"Like hell-hounds from their slumber waking,
And panting madly for their prey,

Their whitening manes in fury shaking,

And howling down their rocky way,

From Erie's sleep in rushing rapids breaking,
Storms down Niagaray."

Horses, not hounds, have manes, though considering the peculiar locality of the breed here referred to, there is no telling what infernal appendages they may have had about them. Such lines are mere sound and fury, signifying nothing; they are in Mr. Forcible Feeble's most characteristic style. What follows is little better.

"Thy hoary locks thou shakest wildly forth,

And scarless, in eternal youth, dost rage."

We must pass very hurriedly over the remainder of our tuneful Nine. Mr. Read is an artist, a young sculptor, whose earlier designs were of great promise, and are said to have been very skilfully transferred to the marble. We can readily believe it, for his verses show taste and feeling, with occasional gleams of fancy; and he seldom offends, even

when he fails to please. But they are mere sketches, evidently committed to paper only in the hours of relaxation, when his hand was weary of holding the chisel. It was a hazardous undertaking to gather them from the magazines and newspapers, in which they probably first saw the light, and to send them forth to the world in this collected form as if to challenge comparison and criticism. For the most part, they are mere copies, reflections in water, of the more popular effusions of favorite contemporary poets. Mr. Read is not a conscious plagiarist; if he had thought that a single line or image on his page was not his own, he would probably have blotted it out. But remnants and shadows of songs which he had loved appear to have haunted his memory, and to have become in a short time so incorporated with his own fancies, that he could no longer distinguish them; so that when he comes to hammer out a poem on his own anvil, the result is a strange compound, which is neither his own property nor that of any body else. Thus, Miss Barrett's fine poem of Lady Geraldine's Courtship has given birth to Mr. Read's Christine, in which the sentiment, the leading idea, the metre, the plot, the characters, are all, mutatis mulandis, borrowed from the English exemplar. But the first few couplets show that Mr. Read sometimes mingles very pretty fancies with his illegal acquisitions. Yet we are not sure that even these fancies are his own; we have a dim recollection of having seen something very like them elsewhere. The story is supposed to be related by a young sculptor on the hill-side, between Florence and Fesolé."


"Come, my friend, and in the silence and the shadow wrapt


I will loose the golden claspings of this sacred tome, the heart.

"By the bole of yonder cypress, under branches spread like


We will sit where wavering sunshine weaves a romance in the leaves.

"Here by gentle airs of story shall our dreaming minds be swayed,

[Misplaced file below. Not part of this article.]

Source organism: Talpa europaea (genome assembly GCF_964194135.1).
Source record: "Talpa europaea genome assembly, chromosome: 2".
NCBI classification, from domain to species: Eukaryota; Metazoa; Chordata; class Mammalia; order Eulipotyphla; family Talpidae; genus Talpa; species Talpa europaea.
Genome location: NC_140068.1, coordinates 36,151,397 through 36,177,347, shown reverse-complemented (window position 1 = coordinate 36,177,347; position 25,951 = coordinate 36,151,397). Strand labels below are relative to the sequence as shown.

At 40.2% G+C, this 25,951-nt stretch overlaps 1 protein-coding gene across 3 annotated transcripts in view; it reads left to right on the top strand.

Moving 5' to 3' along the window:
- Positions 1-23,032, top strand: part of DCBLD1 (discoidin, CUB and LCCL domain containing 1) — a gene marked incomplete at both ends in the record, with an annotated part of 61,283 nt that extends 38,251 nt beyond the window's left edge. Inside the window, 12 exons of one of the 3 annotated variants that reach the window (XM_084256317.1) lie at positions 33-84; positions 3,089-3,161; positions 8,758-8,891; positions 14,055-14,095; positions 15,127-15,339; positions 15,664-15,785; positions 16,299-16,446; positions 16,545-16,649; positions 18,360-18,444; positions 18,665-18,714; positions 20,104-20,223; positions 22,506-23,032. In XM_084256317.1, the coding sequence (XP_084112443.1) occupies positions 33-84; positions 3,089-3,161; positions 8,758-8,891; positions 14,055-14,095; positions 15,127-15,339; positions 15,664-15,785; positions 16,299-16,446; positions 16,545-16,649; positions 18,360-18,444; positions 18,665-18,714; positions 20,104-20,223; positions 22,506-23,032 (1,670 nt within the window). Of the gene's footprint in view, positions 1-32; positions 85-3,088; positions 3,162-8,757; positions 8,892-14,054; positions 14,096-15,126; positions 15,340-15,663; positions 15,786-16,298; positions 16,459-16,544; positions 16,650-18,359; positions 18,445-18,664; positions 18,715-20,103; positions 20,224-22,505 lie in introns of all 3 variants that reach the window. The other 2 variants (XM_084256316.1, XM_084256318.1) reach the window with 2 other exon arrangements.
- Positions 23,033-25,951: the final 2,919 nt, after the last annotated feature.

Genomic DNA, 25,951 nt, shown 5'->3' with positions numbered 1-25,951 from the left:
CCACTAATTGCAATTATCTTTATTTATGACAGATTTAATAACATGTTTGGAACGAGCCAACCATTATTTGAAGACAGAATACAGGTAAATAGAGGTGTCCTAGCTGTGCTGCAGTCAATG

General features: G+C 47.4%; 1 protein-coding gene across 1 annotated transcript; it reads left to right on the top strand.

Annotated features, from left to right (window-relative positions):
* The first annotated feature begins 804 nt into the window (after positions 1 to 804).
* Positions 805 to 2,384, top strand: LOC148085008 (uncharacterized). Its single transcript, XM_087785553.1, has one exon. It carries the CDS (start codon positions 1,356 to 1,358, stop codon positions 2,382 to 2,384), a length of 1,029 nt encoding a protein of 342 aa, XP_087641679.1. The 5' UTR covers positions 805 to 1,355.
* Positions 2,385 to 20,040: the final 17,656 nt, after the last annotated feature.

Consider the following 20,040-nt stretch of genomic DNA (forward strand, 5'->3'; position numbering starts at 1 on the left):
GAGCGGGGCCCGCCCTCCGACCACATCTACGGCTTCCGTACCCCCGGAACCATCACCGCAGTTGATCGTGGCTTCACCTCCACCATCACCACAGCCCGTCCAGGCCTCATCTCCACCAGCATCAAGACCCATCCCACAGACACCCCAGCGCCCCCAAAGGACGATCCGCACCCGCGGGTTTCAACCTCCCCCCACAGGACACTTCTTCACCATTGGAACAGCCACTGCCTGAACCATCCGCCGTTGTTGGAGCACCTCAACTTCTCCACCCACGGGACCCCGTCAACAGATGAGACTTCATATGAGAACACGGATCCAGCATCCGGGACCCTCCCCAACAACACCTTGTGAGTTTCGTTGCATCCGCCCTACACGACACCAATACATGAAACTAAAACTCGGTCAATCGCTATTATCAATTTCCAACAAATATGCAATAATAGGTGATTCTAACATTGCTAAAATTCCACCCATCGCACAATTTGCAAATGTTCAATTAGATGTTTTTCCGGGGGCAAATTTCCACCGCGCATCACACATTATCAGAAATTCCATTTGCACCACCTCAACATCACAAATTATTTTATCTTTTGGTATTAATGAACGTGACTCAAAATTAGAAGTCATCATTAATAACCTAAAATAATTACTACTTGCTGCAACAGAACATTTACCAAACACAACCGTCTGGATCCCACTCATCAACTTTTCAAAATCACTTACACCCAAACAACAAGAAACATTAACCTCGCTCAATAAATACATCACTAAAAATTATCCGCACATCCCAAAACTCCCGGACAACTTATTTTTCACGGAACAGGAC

And our spirits hang vibrating, like the sunshine with the shade."

Mr. Longfellow asks his lady-love to read to him,

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"Not from the grand old masters,
Not from the bards sublime,
Whose distant footsteps echo

Through the corridors of time."

This is pretty and musical, and conveys rather a striking image; Mr. Read thus appropriates and mars it :

"Ye mighty masters of the song sublime,

Who, phantom-like, with large unwavering eyes,
Stalk down the solemn wilderness of time."

Miss Barrett's Vision of Poets suggested to Mr. Read The Bards, supplying not only the manner and form, but many of the more striking expressions in it. As some of the stanzas are quite successfully executed, we will quote a few of them, as specimens of his best manner.

"Old Homer's song, in mighty undulations,

Comes surging, ceaseless, up the oblivious main ;
I hear the rivers from succeeding nations

Go answering down again :

"Hear Virgil's stream in changeful currents strolling,
And Tasso's sweeping round through Palestine;
And Dante's deep and solemn river rolling
Through groves of midnight pine.

"I hear the iron Norseman's numbers ringing
Through frozen Norway, like a herald's horn;
And like a lark, hear glorious Chaucer singing
Away in England's morn :

"The world-wide Shakspeare the imperial Spenser, Whose shafts of song o'ertop thè angels' seats; While delicate, as from a silver censer,

Float the sweet dreams of Keats!

"Nor these alone; for, through the growing present,
Westward the starry path of Poesy lies,-

Her glorious spirit, like the evening crescent,
Comes rounding up the skies."

The sixth Muse on our list is that of Mr. James F. Colman. He writes in a modest and sensible tone, putting forward no offensive pretensions, and not aiming to startle his readers by any eccentricities of thought or expression. His poems have no conspicuous merits, and no glaring faults; and we